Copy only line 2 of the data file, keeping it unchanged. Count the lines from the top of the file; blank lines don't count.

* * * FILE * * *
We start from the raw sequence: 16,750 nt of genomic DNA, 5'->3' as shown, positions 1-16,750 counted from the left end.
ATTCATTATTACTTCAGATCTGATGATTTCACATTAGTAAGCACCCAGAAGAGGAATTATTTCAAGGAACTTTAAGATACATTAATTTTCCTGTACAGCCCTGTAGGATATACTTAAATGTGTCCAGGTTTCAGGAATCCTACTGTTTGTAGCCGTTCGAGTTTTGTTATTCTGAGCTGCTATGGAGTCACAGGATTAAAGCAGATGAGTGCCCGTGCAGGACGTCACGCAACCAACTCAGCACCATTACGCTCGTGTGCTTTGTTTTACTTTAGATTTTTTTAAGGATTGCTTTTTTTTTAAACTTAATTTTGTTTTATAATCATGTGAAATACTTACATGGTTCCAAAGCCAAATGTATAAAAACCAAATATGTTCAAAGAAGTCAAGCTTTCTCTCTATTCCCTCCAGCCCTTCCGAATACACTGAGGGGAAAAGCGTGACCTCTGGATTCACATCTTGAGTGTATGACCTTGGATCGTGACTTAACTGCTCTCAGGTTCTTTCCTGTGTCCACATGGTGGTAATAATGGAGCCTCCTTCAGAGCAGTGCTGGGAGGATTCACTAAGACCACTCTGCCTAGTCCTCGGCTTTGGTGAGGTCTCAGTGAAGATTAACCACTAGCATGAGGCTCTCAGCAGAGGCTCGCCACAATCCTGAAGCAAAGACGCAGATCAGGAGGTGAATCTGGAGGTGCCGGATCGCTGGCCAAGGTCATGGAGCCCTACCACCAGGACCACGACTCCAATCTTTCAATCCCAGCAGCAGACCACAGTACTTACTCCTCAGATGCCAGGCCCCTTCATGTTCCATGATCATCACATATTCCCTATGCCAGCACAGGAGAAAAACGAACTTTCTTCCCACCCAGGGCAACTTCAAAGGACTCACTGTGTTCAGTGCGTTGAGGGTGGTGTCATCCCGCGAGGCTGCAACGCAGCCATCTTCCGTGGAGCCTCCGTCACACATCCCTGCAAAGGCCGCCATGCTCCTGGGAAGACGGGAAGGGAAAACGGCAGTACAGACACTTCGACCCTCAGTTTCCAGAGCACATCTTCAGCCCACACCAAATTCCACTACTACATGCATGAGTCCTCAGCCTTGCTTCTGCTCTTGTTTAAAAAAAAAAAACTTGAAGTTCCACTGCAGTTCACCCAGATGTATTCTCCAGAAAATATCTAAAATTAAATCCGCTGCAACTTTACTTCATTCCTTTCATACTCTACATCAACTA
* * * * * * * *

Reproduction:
ATTCATTATTACTTCAGATCTGATGATTTCACATTAGTAAGCACCCAGAAGAGGAATTATTTCAAGGAACTTTAAGATACATTAATTTTCCTGTACAGCCCTGTAGGATATACTTAAATGTGTCCAGGTTTCAGGAATCCTACTGTTTGTAGCCGTTCGAGTTTTGTTATTCTGAGCTGCTATGGAGTCACAGGATTAAAGCAGATGAGTGCCCGTGCAGGACGTCACGCAACCAACTCAGCACCATTACGCTCGTGTGCTTTGTTTTACTTTAGATTTTTTTAAGGATTGCTTTTTTTTTAAACTTAATTTTGTTTTATAATCATGTGAAATACTTACATGGTTCCAAAGCCAAATGTATAAAAACCAAATATGTTCAAAGAAGTCAAGCTTTCTCTCTATTCCCTCCAGCCCTTCCGAATACACTGAGGGGAAAAGCGTGACCTCTGGATTCACATCTTGAGTGTATGACCTTGGATCGTGACTTAACTGCTCTCAGGTTCTTTCCTGTGTCCACATGGTGGTAATAATGGAGCCTCCTTCAGAGCAGTGCTGGGAGGATTCACTAAGACCACTCTGCCTAGTCCTCGGCTTTGGTGAGGTCTCAGTGAAGATTAACCACTAGCATGAGGCTCTCAGCAGAGGCTCGCCACAATCCTGAAGCAAAGACGCAGATCAGGAGGTGAATCTGGAGGTGCCGGATCGCTGGCCAAGGTCATGGAGCCCTACCACCAGGACCACGACTCCAATCTTTCAATCCCAGCAGCAGACCACAGTACTTACTCCTCAGATGCCAGGCCCCTTCATGTTCCATGATCATCACATATTCCCTATGCCAGCACAGGAGAAAAACGAACTTTCTTCCCACCCAGGGCAACTTCAAAGGACTCACTGTGTTCAGTGCGTTGAGGGTGGTGTCATCCCGCGAGGCTGCAACGCAGCCATCTTCCGTGGAGCCTCCGTCACACATCCCTGCAAAGGCCGCCATGCTCCTGGGAAGACGGGAAGGGAAAACGGCAGTACAGACACTTCGACCCTCAGTTTCCAGAGCACATCTTCAGCCCACACCAAATTCCACTACTACATGCATGAGTCCTCAGCCTTGCTTCTGCTCTTGTTTAAAAAAAAAAAACTTGAAGTTCCACTGCAGTTCACCCAGATGTATTCTCCAGAAAATATCTAAAATTAAATCCGCTGCAACTTTACTTCATTCCTTTCATACTCTACATCAACTA